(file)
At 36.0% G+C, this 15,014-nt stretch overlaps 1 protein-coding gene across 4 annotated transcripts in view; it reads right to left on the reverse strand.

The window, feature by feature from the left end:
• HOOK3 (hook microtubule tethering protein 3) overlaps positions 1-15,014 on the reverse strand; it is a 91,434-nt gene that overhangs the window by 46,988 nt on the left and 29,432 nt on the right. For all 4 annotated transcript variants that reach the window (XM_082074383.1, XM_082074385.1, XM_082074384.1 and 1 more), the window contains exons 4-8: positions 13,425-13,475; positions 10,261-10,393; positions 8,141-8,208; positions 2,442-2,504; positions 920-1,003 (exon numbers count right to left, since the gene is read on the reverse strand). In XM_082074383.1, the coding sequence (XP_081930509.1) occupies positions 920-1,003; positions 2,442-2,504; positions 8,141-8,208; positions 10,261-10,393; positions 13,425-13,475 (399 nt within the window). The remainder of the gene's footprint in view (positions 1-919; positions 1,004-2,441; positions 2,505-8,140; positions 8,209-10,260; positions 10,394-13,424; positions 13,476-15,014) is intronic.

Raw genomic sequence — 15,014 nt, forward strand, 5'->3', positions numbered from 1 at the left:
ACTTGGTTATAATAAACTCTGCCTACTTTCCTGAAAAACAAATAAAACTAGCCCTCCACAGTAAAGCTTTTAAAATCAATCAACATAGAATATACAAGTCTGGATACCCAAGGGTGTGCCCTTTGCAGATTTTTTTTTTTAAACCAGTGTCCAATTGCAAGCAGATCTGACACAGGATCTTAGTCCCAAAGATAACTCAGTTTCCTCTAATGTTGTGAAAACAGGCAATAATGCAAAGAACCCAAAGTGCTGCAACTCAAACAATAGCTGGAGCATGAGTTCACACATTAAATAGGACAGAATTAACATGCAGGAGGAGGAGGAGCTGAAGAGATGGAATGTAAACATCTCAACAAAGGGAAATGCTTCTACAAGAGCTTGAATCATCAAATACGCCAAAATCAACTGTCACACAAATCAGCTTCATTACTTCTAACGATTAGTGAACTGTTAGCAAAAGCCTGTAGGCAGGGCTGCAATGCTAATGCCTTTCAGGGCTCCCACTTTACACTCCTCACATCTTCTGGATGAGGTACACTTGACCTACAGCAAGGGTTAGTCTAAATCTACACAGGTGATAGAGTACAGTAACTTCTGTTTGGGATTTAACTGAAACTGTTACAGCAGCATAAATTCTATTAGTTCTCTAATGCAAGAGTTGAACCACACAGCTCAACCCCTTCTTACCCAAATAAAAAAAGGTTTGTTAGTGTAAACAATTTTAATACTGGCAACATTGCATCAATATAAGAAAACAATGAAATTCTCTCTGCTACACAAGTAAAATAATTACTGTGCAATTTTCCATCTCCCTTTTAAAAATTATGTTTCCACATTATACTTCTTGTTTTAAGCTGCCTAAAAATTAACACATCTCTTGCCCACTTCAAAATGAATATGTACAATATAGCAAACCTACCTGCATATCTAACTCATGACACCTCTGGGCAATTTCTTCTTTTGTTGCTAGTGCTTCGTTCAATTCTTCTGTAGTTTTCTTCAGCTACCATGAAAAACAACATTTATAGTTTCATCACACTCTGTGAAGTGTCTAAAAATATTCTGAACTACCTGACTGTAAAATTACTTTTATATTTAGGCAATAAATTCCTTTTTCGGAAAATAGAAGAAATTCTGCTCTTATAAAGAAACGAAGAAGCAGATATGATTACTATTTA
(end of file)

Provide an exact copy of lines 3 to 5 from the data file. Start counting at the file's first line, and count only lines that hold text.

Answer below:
• HOOK3 (hook microtubule tethering protein 3) overlaps positions 1-15,014 on the reverse strand; it is a 91,434-nt gene that overhangs the window by 46,988 nt on the left and 29,432 nt on the right. For all 4 annotated transcript variants that reach the window (XM_082074383.1, XM_082074385.1, XM_082074384.1 and 1 more), the window contains exons 4-8: positions 13,425-13,475; positions 10,261-10,393; positions 8,141-8,208; positions 2,442-2,504; positions 920-1,003 (exon numbers count right to left, since the gene is read on the reverse strand). In XM_082074383.1, the coding sequence (XP_081930509.1) occupies positions 920-1,003; positions 2,442-2,504; positions 8,141-8,208; positions 10,261-10,393; positions 13,425-13,475 (399 nt within the window). The remainder of the gene's footprint in view (positions 1-919; positions 1,004-2,441; positions 2,505-8,140; positions 8,209-10,260; positions 10,394-13,424; positions 13,476-15,014) is intronic.

Raw genomic sequence — 15,014 nt, forward strand, 5'->3', positions numbered from 1 at the left:
ACTTGGTTATAATAAACTCTGCCTACTTTCCTGAAAAACAAATAAAACTAGCCCTCCACAGTAAAGCTTTTAAAATCAATCAACATAGAATATACAAGTCTGGATACCCAAGGGTGTGCCCTTTGCAGATTTTTTTTTTTAAACCAGTGTCCAATTGCAAGCAGATCTGACACAGGATCTTAGTCCCAAAGATAACTCAGTTTCCTCTAATGTTGTGAAAACAGGCAATAATGCAAAGAACCCAAAGTGCTGCAACTCAAACAATAGCTGGAGCATGAGTTCACACATTAAATAGGACAGAATTAACATGCAGGAGGAGGAGGAGCTGAAGAGATGGAATGTAAACATCTCAACAAAGGGAAATGCTTCTACAAGAGCTTGAATCATCAAATACGCCAAAATCAACTGTCACACAAATCAGCTTCATTACTTCTAACGATTAGTGAACTGTTAGCAAAAGCCTGTAGGCAGGGCTGCAATGCTAATGCCTTTCAGGGCTCCCACTTTACACTCCTCACATCTTCTGGATGAGGTACACTTGACCTACAGCAAGGGTTAGTCTAAATCTACACAGGTGATAGAGTACAGTAACTTCTGTTTGGGATTTAACTGAAACTGTTACAGCAGCATAAATTCTATTAGTTCTCTAATGCAAGAGTTGAACCACACAGCTCAACCCCTTCTTACCCAAATAAAAAAAGGTTTGTTAGTGTAAACAATTTTAATACTGGCAACATTGCATCAATATAAGAAAACAATGAAATTCTCTCTGCTACACAAGTAAAATAATTACTGTGCAATTTTCCATCTCCCTTTTAAAAATTATGTTTCCACATTATACTTCTTGTTTTAAGCTGCCTAAAAATTAACACATCTCTTGCCCACTTCAAAATGAATATGTACAATATAGCAAACCTACCTGCATATCTAACTCATGACACCTCTGGGCAATTTCTTCTTTTGTTGCTAGTGCTTCGTTCAATTCTTCTGTAGTTTTCTTCAGCTACCATGAAAAACAACATTTATAGTTTCATCACACTCTGTGAAGTGTCTAAAAATATTCTGAACTACCTGACTGTAAAATTACTTTTATATTTAGGCAATAAATTCCTTTTTCGGAAAATAGAAGAAATTCTGCTCTTATAAAGAAACGAAGAAGCAGATATGATTACTATTTA